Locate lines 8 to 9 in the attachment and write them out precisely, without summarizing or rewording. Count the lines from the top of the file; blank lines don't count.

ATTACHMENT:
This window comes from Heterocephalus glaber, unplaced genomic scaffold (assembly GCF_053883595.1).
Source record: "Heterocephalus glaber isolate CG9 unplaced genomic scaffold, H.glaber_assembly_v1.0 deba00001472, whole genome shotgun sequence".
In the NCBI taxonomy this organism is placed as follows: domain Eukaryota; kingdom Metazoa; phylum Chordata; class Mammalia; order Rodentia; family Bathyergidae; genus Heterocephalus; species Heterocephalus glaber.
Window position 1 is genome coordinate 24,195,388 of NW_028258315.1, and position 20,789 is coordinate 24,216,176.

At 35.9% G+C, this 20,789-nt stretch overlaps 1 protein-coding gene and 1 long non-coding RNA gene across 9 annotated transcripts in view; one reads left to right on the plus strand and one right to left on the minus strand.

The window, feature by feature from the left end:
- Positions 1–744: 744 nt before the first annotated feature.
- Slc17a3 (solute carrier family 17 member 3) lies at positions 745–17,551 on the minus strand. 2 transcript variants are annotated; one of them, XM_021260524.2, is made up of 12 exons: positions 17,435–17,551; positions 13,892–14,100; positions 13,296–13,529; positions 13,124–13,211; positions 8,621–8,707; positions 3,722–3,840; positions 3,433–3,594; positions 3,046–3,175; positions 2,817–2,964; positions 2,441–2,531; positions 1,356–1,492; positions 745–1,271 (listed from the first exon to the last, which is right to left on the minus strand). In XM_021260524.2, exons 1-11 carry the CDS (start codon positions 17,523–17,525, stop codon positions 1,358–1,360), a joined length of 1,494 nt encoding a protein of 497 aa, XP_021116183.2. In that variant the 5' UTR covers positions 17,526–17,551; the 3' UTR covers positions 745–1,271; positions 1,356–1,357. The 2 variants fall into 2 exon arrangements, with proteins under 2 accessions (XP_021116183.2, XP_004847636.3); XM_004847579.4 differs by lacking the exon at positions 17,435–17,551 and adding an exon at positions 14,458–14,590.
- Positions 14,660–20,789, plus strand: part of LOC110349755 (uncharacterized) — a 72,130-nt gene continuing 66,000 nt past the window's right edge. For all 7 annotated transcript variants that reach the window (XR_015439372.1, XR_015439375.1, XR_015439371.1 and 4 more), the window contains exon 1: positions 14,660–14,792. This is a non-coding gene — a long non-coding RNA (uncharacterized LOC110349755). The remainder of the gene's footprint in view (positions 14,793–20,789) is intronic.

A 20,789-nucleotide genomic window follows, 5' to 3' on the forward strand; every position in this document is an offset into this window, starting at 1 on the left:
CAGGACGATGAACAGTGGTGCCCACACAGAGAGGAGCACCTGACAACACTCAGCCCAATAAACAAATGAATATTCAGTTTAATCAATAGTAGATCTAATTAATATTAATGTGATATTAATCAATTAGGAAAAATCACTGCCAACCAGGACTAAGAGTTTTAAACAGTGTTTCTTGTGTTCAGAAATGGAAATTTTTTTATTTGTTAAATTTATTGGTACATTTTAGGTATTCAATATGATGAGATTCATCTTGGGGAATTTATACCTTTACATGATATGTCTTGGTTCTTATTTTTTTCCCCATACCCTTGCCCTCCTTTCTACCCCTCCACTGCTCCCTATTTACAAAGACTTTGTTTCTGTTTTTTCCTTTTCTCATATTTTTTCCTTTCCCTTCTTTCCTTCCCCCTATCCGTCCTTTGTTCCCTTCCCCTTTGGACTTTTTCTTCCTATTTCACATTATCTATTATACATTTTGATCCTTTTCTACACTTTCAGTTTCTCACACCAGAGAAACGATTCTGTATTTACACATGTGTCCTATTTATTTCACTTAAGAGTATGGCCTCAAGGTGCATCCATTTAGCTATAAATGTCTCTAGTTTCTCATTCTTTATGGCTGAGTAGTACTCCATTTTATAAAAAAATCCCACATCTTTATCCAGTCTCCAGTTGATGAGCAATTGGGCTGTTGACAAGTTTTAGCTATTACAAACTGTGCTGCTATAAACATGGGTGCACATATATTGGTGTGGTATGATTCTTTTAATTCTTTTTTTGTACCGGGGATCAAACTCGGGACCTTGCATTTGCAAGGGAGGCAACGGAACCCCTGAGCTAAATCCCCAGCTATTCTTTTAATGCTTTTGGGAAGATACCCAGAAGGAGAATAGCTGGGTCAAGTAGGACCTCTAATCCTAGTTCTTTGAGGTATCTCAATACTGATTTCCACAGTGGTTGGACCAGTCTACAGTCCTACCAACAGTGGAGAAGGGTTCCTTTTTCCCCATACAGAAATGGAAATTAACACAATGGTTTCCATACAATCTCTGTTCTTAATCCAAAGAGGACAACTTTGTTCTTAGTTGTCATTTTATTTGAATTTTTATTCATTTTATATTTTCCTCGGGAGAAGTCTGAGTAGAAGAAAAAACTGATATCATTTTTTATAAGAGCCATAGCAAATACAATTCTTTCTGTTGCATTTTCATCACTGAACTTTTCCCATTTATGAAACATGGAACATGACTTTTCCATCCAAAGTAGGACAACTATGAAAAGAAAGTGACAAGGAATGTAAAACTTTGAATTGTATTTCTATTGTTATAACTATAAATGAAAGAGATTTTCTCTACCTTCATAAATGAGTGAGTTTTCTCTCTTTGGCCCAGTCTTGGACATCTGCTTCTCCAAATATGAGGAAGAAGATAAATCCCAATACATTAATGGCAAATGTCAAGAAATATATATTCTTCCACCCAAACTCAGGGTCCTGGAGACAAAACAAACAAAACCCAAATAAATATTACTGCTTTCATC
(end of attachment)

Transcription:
- Slc17a3 (solute carrier family 17 member 3) lies at positions 745–17,551 on the minus strand. 2 transcript variants are annotated; one of them, XM_021260524.2, is made up of 12 exons: positions 17,435–17,551; positions 13,892–14,100; positions 13,296–13,529; positions 13,124–13,211; positions 8,621–8,707; positions 3,722–3,840; positions 3,433–3,594; positions 3,046–3,175; positions 2,817–2,964; positions 2,441–2,531; positions 1,356–1,492; positions 745–1,271 (listed from the first exon to the last, which is right to left on the minus strand). In XM_021260524.2, exons 1-11 carry the CDS (start codon positions 17,523–17,525, stop codon positions 1,358–1,360), a joined length of 1,494 nt encoding a protein of 497 aa, XP_021116183.2. In that variant the 5' UTR covers positions 17,526–17,551; the 3' UTR covers positions 745–1,271; positions 1,356–1,357. The 2 variants fall into 2 exon arrangements, with proteins under 2 accessions (XP_021116183.2, XP_004847636.3); XM_004847579.4 differs by lacking the exon at positions 17,435–17,551 and adding an exon at positions 14,458–14,590.
- Positions 14,660–20,789, plus strand: part of LOC110349755 (uncharacterized) — a 72,130-nt gene continuing 66,000 nt past the window's right edge. For all 7 annotated transcript variants that reach the window (XR_015439372.1, XR_015439375.1, XR_015439371.1 and 4 more), the window contains exon 1: positions 14,660–14,792. This is a non-coding gene — a long non-coding RNA (uncharacterized LOC110349755). The remainder of the gene's footprint in view (positions 14,793–20,789) is intronic.